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Going the DistanceEurasian Trade and the Rise of the Business Corporation, 1400-1700$
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Ron Harris

Print publication date: 2020

Print ISBN-13: 9780691150772

Published to Princeton Scholarship Online: September 2020

DOI: 10.23943/princeton/9780691150772.001.0001

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PRINTED FROM PRINCETON SCHOLARSHIP ONLINE (www.princeton.universitypressscholarship.com). (c) Copyright Princeton University Press, 2021. All Rights Reserved. An individual user may print out a PDF of a single chapter of a monograph in PRSO for personal use.date: 26 July 2021

Trade by Rulers and States

Trade by Rulers and States

Chapter:
(p.226) 8 Trade by Rulers and States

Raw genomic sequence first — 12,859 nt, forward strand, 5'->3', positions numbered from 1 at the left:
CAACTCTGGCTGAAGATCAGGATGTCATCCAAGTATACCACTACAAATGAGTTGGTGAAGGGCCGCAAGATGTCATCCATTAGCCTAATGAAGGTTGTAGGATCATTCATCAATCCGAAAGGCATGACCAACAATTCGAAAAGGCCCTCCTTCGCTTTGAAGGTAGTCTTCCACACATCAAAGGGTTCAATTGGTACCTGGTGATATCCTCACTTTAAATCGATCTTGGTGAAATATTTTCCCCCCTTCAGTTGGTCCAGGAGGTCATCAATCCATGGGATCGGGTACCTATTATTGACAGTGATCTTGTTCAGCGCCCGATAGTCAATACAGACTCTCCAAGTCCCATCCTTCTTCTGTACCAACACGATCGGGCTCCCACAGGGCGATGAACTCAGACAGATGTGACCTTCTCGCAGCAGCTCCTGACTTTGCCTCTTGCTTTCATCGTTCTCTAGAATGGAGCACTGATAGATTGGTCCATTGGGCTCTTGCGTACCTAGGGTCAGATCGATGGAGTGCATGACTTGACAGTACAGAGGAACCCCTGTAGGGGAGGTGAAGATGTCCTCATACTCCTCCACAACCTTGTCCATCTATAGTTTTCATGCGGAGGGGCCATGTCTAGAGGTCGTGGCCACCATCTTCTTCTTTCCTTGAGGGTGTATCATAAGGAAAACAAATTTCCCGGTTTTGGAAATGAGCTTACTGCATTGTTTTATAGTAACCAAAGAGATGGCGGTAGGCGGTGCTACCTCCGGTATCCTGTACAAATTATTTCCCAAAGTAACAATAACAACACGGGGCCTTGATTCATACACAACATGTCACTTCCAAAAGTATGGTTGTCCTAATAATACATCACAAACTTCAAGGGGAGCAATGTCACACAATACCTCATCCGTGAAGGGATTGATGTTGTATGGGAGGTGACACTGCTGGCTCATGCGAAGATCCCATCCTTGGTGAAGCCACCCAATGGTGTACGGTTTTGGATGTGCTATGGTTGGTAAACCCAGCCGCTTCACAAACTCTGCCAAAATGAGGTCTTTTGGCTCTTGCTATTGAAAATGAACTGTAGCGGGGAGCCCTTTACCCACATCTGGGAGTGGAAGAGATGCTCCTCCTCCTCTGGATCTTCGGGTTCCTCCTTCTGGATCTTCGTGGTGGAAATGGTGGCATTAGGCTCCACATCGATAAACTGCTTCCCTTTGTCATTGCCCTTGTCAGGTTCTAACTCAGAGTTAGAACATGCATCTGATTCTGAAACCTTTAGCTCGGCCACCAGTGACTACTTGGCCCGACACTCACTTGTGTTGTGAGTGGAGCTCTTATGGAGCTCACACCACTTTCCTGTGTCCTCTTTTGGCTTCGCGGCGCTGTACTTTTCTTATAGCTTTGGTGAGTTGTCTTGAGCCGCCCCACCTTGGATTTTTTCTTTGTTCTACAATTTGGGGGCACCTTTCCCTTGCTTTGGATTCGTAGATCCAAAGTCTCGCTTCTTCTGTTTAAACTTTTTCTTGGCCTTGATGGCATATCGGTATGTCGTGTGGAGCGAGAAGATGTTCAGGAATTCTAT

Source:
Going the Distance
Author(s):

Ron Harris

Publisher:
Princeton University Press
DOI:10.23943/princeton/9780691150772.003.0009

This chapter examines the formation, weaknesses, and demise of two ruler-owned trade enterprises. It describes the mercantile endeavors of early Ming China and sixteenth-century Portugal. The two were radically different. The Chinese state was based on Confucian ideology, on extensive learned bureaucracy, on a worldview of being the Middle Kingdom, and on its huge geographic scale and huge population. In many eras the Chinese Empire had no ambitions with respect to overseas trade, and in others it allowed either foreign or local merchants to trade but was not involved in trade directly. Portugal was a small and young kingdom on the margins of the Iberian Peninsula. Its state capacity was limited, but its exposure to seafaring was significant due to its location on the coast of the Atlantic Ocean.

Keywords:   ruler-owned trade enterprises, Ming China, sixteenth-century Portugal, Confucian ideology, Middle Kingdom, overseas trade

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